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Govt seeks Parliament approval to infuse ₹20,000 crore in PSBs

Public Sector Banks

The Union Finance Ministry sought the approval of the Parliament to infuse 20000 crore into public sector banks in the current financial year to meet regulatory requirements. This is part of the first batch of supplementary demands for grants 2020-21 moved by the Finance Minister in the Lok Sabha.

An overview of Public Sector Banks (PSBs)

PSBs are those banks where the majority of stake is held by the government. Usually, the banks appear in the stock exchange. They are the financial backbone of the country, and they contribute to the financial security of the country. 

They have higher interest rates for loans and lower interest rates for savings. They are the financial institutions with the maximum of its shares contained by the government.

What is the significance of this step?

This step assumes significance as capital infusion would provide support to state-owned lenders as the crisis due to the Covid -19 has put the borrowers under pressure. It has also increased the threat of higher non-performing assets.

The Finance minister tabled the first batch of supplementary demand for grants in the parliament, which reflect the additional expenses sought by various ministries over and above the amount allocated in the budget. Further, it also shows the spending appetite of the government.

A look at the Government’s decision to infuse 20000 crore in Public Sector Banks

According to the supplementary demand for grants document- for meeting the expenditure towards recapitalization of PSBs through the issue of government securities- 20000 crore. Capital infusion through Government Issue of bonds won’t impact fiscal deficit in the current financial year as there is no cash outgo.

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As the budget for 2020-21 did not have any allocation for the recapitalization of PSBs, in the previous fiscal, the government had announced an infusion of 70000 crore into state-owned banks to drive credit for a strong impetus to the economy. During the year 2017-18 and 2018-19, the mobilization of Capital had taken place through budgetary provisions and recapitalization bonds.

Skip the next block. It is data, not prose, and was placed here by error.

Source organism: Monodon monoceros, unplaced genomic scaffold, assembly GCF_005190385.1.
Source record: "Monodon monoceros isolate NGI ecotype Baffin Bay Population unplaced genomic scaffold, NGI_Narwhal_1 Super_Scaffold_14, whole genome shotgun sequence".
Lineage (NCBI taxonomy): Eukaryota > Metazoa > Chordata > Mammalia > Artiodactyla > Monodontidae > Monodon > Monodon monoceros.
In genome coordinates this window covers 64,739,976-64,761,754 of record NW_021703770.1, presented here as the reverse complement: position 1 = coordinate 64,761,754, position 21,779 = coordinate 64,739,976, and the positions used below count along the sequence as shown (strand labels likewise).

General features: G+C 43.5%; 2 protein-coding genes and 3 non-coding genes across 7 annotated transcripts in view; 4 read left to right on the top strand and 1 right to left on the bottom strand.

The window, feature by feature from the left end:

Experts say that recapitalization of state-owned banks is a vital step towards propelling economic growth in the country. Kuntal Sur, partner at PwC, said that considering the impact of the pandemic on the economy, it is important for banks to provide credit support to get the economy back to the trajectory growth. He further said that if banks are burdened with non-performing assets, new credit inflows will be difficult. In order to make banks lend more, the government wants to infuse capital, which could have eroded due to higher pandemic provisions.

The stand of RBI

The Reserve Bank had also called for capital infusion into banks to help them deal with the issues of increasing bad loans and capital erosion of banks. The Governor of the Reserve Bank of India[1], Shaktikanta Das, had stated in the month of July that there are few stress points in the financial system going forward which may require constant regulatory and policy attention to mitigate the risks. 

He further stated that the economic impact of the Covid-19 pandemic due to the lockdown and anticipated after lockdown compression in the economic growth might result in higher non-performing assets and capital erosion of banks. Therefore the plan of recapitalization for Public Sector Banks and private banks has become necessary.

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The Reserve Bank had also said earlier that bad loans might rise to a 20 year high to 12.5% of total advances by the month of March 2021, and it had warned that if the economic conditions go further down, it may rise to 14.7% under the severely stressed scenario.


As stated earlier, the step to infuse 20000 crore into public sector banks may assist state-owned lenders as the country looks to deal with the repercussions caused by the Covid-19 pandemic. 

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